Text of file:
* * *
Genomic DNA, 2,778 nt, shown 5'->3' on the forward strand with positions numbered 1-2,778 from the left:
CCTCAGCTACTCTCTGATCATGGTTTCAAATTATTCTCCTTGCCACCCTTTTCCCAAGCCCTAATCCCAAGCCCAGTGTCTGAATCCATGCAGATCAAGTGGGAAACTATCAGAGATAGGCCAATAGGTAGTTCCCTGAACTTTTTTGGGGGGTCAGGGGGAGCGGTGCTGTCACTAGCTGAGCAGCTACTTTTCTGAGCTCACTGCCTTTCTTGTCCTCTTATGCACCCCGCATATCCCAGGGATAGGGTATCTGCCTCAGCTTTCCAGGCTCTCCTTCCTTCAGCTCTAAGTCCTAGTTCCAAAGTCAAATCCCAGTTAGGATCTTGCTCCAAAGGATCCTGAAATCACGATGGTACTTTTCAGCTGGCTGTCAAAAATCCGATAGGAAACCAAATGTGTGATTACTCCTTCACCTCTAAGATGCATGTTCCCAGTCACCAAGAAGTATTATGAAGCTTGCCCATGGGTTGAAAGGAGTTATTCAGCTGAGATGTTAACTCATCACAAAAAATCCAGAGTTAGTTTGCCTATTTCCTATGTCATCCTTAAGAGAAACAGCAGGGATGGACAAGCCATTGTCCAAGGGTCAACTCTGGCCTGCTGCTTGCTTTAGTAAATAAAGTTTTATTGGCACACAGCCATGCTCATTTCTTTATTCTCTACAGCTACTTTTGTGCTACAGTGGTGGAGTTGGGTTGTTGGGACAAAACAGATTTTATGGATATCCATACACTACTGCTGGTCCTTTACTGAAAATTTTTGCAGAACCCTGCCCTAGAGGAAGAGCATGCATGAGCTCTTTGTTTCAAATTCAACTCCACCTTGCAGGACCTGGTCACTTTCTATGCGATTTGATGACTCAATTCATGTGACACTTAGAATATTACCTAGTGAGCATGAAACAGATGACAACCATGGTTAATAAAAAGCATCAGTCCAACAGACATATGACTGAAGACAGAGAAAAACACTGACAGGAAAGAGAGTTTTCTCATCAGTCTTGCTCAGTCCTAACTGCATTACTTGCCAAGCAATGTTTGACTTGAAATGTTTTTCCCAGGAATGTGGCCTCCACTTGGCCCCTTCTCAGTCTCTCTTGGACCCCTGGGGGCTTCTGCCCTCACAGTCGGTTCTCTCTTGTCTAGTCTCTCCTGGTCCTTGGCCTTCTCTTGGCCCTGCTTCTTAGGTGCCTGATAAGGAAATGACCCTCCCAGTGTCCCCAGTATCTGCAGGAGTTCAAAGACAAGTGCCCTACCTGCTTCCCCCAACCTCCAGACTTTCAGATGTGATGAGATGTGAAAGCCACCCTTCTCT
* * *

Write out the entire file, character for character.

Genomic DNA, 2,778 nt, shown 5'->3' on the forward strand with positions numbered 1-2,778 from the left:
CCTCAGCTACTCTCTGATCATGGTTTCAAATTATTCTCCTTGCCACCCTTTTCCCAAGCCCTAATCCCAAGCCCAGTGTCTGAATCCATGCAGATCAAGTGGGAAACTATCAGAGATAGGCCAATAGGTAGTTCCCTGAACTTTTTTGGGGGGTCAGGGGGAGCGGTGCTGTCACTAGCTGAGCAGCTACTTTTCTGAGCTCACTGCCTTTCTTGTCCTCTTATGCACCCCGCATATCCCAGGGATAGGGTATCTGCCTCAGCTTTCCAGGCTCTCCTTCCTTCAGCTCTAAGTCCTAGTTCCAAAGTCAAATCCCAGTTAGGATCTTGCTCCAAAGGATCCTGAAATCACGATGGTACTTTTCAGCTGGCTGTCAAAAATCCGATAGGAAACCAAATGTGTGATTACTCCTTCACCTCTAAGATGCATGTTCCCAGTCACCAAGAAGTATTATGAAGCTTGCCCATGGGTTGAAAGGAGTTATTCAGCTGAGATGTTAACTCATCACAAAAAATCCAGAGTTAGTTTGCCTATTTCCTATGTCATCCTTAAGAGAAACAGCAGGGATGGACAAGCCATTGTCCAAGGGTCAACTCTGGCCTGCTGCTTGCTTTAGTAAATAAAGTTTTATTGGCACACAGCCATGCTCATTTCTTTATTCTCTACAGCTACTTTTGTGCTACAGTGGTGGAGTTGGGTTGTTGGGACAAAACAGATTTTATGGATATCCATACACTACTGCTGGTCCTTTACTGAAAATTTTTGCAGAACCCTGCCCTAGAGGAAGAGCATGCATGAGCTCTTTGTTTCAAATTCAACTCCACCTTGCAGGACCTGGTCACTTTCTATGCGATTTGATGACTCAATTCATGTGACACTTAGAATATTACCTAGTGAGCATGAAACAGATGACAACCATGGTTAATAAAAAGCATCAGTCCAACAGACATATGACTGAAGACAGAGAAAAACACTGACAGGAAAGAGAGTTTTCTCATCAGTCTTGCTCAGTCCTAACTGCATTACTTGCCAAGCAATGTTTGACTTGAAATGTTTTTCCCAGGAATGTGGCCTCCACTTGGCCCCTTCTCAGTCTCTCTTGGACCCCTGGGGGCTTCTGCCCTCACAGTCGGTTCTCTCTTGTCTAGTCTCTCCTGGTCCTTGGCCTTCTCTTGGCCCTGCTTCTTAGGTGCCTGATAAGGAAATGACCCTCCCAGTGTCCCCAGTATCTGCAGGAGTTCAAAGACAAGTGCCCTACCTGCTTCCCCCAACCTCCAGACTTTCAGATGTGATGAGATGTGAAAGCCACCCTTCTCT